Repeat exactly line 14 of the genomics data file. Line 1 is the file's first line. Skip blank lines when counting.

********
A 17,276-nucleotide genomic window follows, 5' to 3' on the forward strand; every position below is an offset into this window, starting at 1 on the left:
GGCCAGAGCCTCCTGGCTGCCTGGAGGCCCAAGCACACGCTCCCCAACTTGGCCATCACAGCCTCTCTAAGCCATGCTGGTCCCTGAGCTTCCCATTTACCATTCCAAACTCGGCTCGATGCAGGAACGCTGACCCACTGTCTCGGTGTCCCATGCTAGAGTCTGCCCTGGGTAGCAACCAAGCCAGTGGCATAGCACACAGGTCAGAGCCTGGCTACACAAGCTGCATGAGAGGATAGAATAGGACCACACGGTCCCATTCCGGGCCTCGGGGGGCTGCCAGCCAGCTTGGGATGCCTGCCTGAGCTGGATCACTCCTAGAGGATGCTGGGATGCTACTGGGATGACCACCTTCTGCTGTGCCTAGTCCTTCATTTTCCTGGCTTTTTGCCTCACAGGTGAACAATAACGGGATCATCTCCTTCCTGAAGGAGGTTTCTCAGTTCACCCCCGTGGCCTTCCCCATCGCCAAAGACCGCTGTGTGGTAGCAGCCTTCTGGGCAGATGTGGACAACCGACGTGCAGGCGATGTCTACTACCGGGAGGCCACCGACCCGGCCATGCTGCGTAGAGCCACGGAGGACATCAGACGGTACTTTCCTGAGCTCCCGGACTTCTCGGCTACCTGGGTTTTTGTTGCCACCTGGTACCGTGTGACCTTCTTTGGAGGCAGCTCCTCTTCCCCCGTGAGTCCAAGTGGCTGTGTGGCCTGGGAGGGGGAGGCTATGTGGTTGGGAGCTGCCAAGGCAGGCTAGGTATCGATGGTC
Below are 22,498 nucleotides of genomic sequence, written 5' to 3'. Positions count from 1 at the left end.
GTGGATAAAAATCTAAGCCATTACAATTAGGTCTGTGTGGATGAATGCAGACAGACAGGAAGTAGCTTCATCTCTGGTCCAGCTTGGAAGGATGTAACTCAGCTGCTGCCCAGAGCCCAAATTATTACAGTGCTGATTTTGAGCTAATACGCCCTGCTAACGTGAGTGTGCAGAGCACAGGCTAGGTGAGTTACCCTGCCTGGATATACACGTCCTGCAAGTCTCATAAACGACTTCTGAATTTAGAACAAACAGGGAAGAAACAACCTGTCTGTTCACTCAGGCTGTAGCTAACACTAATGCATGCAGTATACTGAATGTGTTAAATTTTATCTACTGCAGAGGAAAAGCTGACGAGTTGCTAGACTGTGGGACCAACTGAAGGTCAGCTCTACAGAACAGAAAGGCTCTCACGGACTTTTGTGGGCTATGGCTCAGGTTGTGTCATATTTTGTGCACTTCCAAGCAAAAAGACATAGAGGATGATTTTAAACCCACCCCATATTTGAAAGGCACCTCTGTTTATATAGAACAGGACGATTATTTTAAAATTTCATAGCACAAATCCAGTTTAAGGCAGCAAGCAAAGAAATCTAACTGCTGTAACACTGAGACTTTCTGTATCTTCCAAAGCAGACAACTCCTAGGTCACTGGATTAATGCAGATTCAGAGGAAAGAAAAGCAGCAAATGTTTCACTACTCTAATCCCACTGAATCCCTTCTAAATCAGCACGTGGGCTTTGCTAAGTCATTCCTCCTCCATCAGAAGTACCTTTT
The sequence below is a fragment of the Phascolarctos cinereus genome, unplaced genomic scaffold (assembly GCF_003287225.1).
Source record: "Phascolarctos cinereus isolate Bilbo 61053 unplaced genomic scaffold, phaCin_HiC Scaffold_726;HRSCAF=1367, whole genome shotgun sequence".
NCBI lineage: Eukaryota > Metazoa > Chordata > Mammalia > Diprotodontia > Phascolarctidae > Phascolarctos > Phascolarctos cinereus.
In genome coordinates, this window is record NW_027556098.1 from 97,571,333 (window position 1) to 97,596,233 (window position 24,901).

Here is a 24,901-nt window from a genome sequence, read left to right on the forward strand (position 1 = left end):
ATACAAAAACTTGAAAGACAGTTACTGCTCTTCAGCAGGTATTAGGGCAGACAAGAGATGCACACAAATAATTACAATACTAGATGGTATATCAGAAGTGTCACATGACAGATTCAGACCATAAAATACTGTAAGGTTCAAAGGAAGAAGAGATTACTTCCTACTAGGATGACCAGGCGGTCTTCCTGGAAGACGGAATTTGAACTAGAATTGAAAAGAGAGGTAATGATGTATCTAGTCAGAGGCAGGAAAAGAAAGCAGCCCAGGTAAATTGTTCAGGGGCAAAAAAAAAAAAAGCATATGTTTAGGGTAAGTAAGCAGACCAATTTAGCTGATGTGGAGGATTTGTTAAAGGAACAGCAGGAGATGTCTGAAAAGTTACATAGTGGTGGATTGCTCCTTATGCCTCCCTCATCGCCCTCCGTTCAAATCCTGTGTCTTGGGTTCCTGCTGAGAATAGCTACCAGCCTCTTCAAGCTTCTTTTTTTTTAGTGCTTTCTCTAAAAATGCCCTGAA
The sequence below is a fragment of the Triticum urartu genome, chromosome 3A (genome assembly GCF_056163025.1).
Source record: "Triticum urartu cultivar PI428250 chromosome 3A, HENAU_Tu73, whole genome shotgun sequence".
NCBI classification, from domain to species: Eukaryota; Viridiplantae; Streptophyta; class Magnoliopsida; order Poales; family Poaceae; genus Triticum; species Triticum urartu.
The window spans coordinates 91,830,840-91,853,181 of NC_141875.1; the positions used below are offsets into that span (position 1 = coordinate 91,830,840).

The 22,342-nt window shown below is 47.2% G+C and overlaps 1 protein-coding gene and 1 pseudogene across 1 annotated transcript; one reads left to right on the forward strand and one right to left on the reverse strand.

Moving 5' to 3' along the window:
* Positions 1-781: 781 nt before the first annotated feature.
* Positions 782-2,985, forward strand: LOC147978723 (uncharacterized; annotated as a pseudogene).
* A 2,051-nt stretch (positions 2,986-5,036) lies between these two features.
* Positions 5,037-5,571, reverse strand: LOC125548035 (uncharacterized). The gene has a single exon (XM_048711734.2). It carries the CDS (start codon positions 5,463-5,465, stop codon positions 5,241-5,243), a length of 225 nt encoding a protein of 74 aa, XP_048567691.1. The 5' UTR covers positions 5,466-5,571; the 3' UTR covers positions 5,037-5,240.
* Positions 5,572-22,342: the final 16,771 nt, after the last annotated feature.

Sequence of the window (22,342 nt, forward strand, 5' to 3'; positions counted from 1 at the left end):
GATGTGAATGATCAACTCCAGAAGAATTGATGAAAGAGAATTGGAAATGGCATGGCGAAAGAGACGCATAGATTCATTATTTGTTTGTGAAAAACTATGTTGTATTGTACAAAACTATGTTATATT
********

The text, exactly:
The window spans coordinates 91,830,840-91,853,181 of NC_141875.1; the positions used below are offsets into that span (position 1 = coordinate 91,830,840).